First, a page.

Church Earthquake Strengthening Work Begins….

The Church Building is now closed for Earthquake Strengthening, and the plan is to have it finished and open for the Feast Day Mass on the 7th of October.   Mass is now celebrated in the temporary location in the renovated Bishop Joyce Centre (Hall).  A Confessional has been set up in the front room of the Presbytery for the usual 11-noon Saturdays slot.  There is still a choice to remain anonymous, just like in the old Confessional.  
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Remain in My Love

6th Sunday of Easter In this Sunday’s Gospel passage (John 15:9-17), Jesus asked His disciples to remain in His love.  He elaborated that to remain in His love is to keep His commandments – i.e. to love one another as He had loved them.  This links us back to last Sunday’s Gospel of Jesus’ being the vine, and we the branches.  We can say that anyone who truly loves, by default, is ‘grafted’ on to the vine that is Jesus, even if he/she has not come to know Christ directly.  In the context of God’s Revelation in Christ, St John
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I am the True Vine….

5th Sunday of Easter   When King Henry VIII rebelled against the Church for not being able to annul his marriage to Catherine of Aragon, he left his subjects a very clear choice: either they were with him, or they were against him – and those who were against him were soon deprived of many things, including their very lives.  In the wake of that, many great stories of faith emerged including that of St Thomas More who tried to remain loyal to the King but not compromised his faith.  Eventually, he too had his head chopped off.  Kneeling before
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THE GOOD SHEPHERD

In this Sunday’s Gospel (John 15:11-18), Jesus uses the image of the shepherd and the sheep (a familiar image to the Jews) to talk about the relationship between Him and us and vice versa. He is the Good Shepherd and we are His sheep. He governs His sheep, not by exercising power nor by harsh discipline, but by passionate love. His love for the sheep is shown in these three dimensions: Understanding, Caring and Sacrificing for the sheep. ! Understanding: It is the understanding that comes not from reason, nor gained by studying, but from the heart when one loves.
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They Recognised Him at the Breaking of Bread

3rd Sunday of Easter   Not many of you have seen the chalice gifted to me for my priestly ordination.  It is HUGE ! And it was specially made for me as a surprise gift from the two Italian priests who came all the way from Italy to attend my ordination. At the base of the chalice my friends had these words engraved;  “In communicatione fractionis panis”, taken from Acts 2:42.  In Acts, the full sentence reads; “erant autem perseverantes in doctrina apostolorum et communicatione fractionis panis et orationibus”.  The English translation (New Jerusalem Bible) reads “These remained faithful to the
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Divine Mercy – Peace Be with You

2nd Sunday of Easter To err is human, to forgive Divine. It was Pope St John Paul II designated the Sunday after Easter as ‘Divine Mercy Sunday’. And it is not a coincidence that the Gospel reading (John 20:19-31) for Divine Mercy Sunday has something to do with Divine Mercy: Christ our Lord instituted the sacrament of Penance or Reconciliation (Confession). The passage not only revealed Our Lord’s mercy, but also His seeking out and comforting the Apostles who were in hiding and fear. Instead of castigating them for their lack of faith, He invites them with his message of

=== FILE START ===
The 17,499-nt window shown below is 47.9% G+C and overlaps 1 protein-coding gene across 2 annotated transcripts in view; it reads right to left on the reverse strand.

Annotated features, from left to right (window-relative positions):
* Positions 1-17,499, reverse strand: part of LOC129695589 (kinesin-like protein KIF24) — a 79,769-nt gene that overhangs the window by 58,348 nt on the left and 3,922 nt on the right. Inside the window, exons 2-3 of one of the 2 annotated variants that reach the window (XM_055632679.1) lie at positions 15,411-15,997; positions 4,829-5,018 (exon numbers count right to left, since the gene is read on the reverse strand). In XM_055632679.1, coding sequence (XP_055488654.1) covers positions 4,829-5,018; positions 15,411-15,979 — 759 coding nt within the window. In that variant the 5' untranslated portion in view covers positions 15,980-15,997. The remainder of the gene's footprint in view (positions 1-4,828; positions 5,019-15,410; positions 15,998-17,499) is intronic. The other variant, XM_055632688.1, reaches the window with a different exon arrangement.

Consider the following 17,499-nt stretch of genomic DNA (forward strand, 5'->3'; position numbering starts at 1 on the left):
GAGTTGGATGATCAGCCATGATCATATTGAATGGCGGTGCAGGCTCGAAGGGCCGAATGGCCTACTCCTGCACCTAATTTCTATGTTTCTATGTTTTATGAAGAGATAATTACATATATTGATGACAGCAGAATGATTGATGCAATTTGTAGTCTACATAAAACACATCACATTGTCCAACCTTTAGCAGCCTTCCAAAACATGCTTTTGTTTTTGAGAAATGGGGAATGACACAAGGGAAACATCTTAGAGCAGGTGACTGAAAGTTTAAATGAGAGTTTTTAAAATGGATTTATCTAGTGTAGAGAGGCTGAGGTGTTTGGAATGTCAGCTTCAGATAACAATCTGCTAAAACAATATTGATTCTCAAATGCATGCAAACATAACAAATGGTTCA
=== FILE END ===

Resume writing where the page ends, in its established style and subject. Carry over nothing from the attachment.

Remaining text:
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KING OF PEACE

PALM SUNDAY “This is my body, which is given up for you… This cup that is poured out for you is the new covenant in my blood” (Luke 22:19-20). These are the words that Jesus speaks to us in Holy Week, and also the words of consecration during Mass. In his passion, Jesus identifies himself with the suffering servant of God as prophesied by Isaiah. The Cross was originally an instrument of humiliation, torture and failure, the punishment for slaves and rebels. However, in light of Crucifixion of Jesus, it is turned into a sign of Love, Forgiveness and Salvation.
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Anyone who loves his life loses it….

5th Sunday of Lent In the Gospel of John we find in the early stages, Jesus stating that his ‘hour’ had not yet come (2:4. 7 :6, 8; 7: 30; 8: 20), but from the passage of this Sunday’s Gospel onwards (John. 12: 20-33) we find him telling us that the hour of his death is imminent.  He explains His death using the parable of the grain;          ‘unless a wheat grain falls on the ground and dies,           it remains only a single grain; but if it dies, it yields a rich harvest.           Anyone who
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The Son of Man must be lifted up

The crucifix has always been a symbol of hope for Christians.  It is on the cross that the Son of Man was lifted up…..  Jesus made allusion to his being lifted up in this Sunday’s Gospel (John., 3:14-21) in his discourse with Nicodemus.  Our Lord presents his forthcoming death on the cross as an elevation and a glorification.  He takes us back to the scene in Book of Numbers (chapter 21) where Moses lifted up the sign of the serpent and all those who gazed on it were healed and lived.   The Son of Man must be lifted up to
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